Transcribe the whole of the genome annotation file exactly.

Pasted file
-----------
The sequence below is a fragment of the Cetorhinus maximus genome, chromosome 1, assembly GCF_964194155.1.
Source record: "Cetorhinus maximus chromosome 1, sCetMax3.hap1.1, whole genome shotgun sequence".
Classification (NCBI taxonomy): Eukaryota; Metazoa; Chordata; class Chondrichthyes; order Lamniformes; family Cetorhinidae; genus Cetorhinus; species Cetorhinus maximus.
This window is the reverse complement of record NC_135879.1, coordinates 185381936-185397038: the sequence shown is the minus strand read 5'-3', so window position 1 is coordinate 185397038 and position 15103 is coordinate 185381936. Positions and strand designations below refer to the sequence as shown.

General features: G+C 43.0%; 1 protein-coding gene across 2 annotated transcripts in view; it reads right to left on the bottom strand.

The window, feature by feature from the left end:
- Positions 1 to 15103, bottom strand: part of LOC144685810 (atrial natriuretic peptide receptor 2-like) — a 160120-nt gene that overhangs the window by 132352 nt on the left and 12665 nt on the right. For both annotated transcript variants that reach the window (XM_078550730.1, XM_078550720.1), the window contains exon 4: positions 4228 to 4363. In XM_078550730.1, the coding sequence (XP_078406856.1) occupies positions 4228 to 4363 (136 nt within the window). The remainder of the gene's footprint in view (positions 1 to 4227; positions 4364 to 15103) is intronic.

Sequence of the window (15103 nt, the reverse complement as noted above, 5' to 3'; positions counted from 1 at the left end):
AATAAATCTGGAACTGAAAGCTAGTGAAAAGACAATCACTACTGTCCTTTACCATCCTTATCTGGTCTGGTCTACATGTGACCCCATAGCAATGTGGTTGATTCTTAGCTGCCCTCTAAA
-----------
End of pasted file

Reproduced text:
The sequence below is a fragment of the Cetorhinus maximus genome, chromosome 1, assembly GCF_964194155.1.
Source record: "Cetorhinus maximus chromosome 1, sCetMax3.hap1.1, whole genome shotgun sequence".
Classification (NCBI taxonomy): Eukaryota; Metazoa; Chordata; class Chondrichthyes; order Lamniformes; family Cetorhinidae; genus Cetorhinus; species Cetorhinus maximus.
This window is the reverse complement of record NC_135879.1, coordinates 185381936-185397038: the sequence shown is the minus strand read 5'-3', so window position 1 is coordinate 185397038 and position 15103 is coordinate 185381936. Positions and strand designations below refer to the sequence as shown.

General features: G+C 43.0%; 1 protein-coding gene across 2 annotated transcripts in view; it reads right to left on the bottom strand.

The window, feature by feature from the left end:
- Positions 1 to 15103, bottom strand: part of LOC144685810 (atrial natriuretic peptide receptor 2-like) — a 160120-nt gene that overhangs the window by 132352 nt on the left and 12665 nt on the right. For both annotated transcript variants that reach the window (XM_078550730.1, XM_078550720.1), the window contains exon 4: positions 4228 to 4363. In XM_078550730.1, the coding sequence (XP_078406856.1) occupies positions 4228 to 4363 (136 nt within the window). The remainder of the gene's footprint in view (positions 1 to 4227; positions 4364 to 15103) is intronic.

Sequence of the window (15103 nt, the reverse complement as noted above, 5' to 3'; positions counted from 1 at the left end):
AATAAATCTGGAACTGAAAGCTAGTGAAAAGACAATCACTACTGTCCTTTACCATCCTTATCTGGTCTGGTCTACATGTGACCCCATAGCAATGTGGTTGATTCTTAGCTGCCCTCTAAA